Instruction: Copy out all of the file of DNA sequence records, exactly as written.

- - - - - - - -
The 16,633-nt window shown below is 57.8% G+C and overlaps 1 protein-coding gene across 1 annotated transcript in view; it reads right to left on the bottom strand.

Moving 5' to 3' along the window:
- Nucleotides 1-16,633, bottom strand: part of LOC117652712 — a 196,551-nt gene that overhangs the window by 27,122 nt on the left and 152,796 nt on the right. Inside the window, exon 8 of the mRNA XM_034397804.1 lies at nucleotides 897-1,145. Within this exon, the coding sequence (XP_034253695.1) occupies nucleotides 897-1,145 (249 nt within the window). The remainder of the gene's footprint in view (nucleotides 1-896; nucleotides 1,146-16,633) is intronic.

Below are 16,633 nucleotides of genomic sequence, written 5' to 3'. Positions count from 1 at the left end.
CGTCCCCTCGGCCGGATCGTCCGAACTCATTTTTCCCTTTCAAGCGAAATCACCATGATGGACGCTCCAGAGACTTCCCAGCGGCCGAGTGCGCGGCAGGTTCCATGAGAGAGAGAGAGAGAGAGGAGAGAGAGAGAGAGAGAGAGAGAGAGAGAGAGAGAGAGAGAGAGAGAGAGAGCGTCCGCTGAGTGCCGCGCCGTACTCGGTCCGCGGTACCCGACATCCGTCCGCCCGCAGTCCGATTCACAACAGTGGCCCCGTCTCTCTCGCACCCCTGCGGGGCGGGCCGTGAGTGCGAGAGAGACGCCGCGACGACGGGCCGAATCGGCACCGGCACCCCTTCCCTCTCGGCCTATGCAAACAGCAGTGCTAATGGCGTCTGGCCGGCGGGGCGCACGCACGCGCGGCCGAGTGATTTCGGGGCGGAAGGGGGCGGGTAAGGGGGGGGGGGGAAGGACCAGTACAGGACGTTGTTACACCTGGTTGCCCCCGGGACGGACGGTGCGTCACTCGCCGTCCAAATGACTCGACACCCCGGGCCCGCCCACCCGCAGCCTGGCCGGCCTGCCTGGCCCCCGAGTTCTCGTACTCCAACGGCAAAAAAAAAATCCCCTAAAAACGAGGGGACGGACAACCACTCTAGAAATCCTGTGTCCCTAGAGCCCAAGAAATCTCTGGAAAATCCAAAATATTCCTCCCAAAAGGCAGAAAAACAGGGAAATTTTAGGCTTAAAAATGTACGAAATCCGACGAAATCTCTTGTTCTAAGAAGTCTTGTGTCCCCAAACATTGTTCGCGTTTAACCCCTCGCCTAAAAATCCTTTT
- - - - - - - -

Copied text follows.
The 16,633-nt window shown below is 57.8% G+C and overlaps 1 protein-coding gene across 1 annotated transcript in view; it reads right to left on the bottom strand.

Moving 5' to 3' along the window:
- Nucleotides 1-16,633, bottom strand: part of LOC117652712 — a 196,551-nt gene that overhangs the window by 27,122 nt on the left and 152,796 nt on the right. Inside the window, exon 8 of the mRNA XM_034397804.1 lies at nucleotides 897-1,145. Within this exon, the coding sequence (XP_034253695.1) occupies nucleotides 897-1,145 (249 nt within the window). The remainder of the gene's footprint in view (nucleotides 1-896; nucleotides 1,146-16,633) is intronic.

Below are 16,633 nucleotides of genomic sequence, written 5' to 3'. Positions count from 1 at the left end.
CGTCCCCTCGGCCGGATCGTCCGAACTCATTTTTCCCTTTCAAGCGAAATCACCATGATGGACGCTCCAGAGACTTCCCAGCGGCCGAGTGCGCGGCAGGTTCCATGAGAGAGAGAGAGAGAGAGGAGAGAGAGAGAGAGAGAGAGAGAGAGAGAGAGAGAGAGAGAGAGAGAGAGAGCGTCCGCTGAGTGCCGCGCCGTACTCGGTCCGCGGTACCCGACATCCGTCCGCCCGCAGTCCGATTCACAACAGTGGCCCCGTCTCTCTCGCACCCCTGCGGGGCGGGCCGTGAGTGCGAGAGAGACGCCGCGACGACGGGCCGAATCGGCACCGGCACCCCTTCCCTCTCGGCCTATGCAAACAGCAGTGCTAATGGCGTCTGGCCGGCGGGGCGCACGCACGCGCGGCCGAGTGATTTCGGGGCGGAAGGGGGCGGGTAAGGGGGGGGGGGGAAGGACCAGTACAGGACGTTGTTACACCTGGTTGCCCCCGGGACGGACGGTGCGTCACTCGCCGTCCAAATGACTCGACACCCCGGGCCCGCCCACCCGCAGCCTGGCCGGCCTGCCTGGCCCCCGAGTTCTCGTACTCCAACGGCAAAAAAAAAATCCCCTAAAAACGAGGGGACGGACAACCACTCTAGAAATCCTGTGTCCCTAGAGCCCAAGAAATCTCTGGAAAATCCAAAATATTCCTCCCAAAAGGCAGAAAAACAGGGAAATTTTAGGCTTAAAAATGTACGAAATCCGACGAAATCTCTTGTTCTAAGAAGTCTTGTGTCCCCAAACATTGTTCGCGTTTAACCCCTCGCCTAAAAATCCTTTT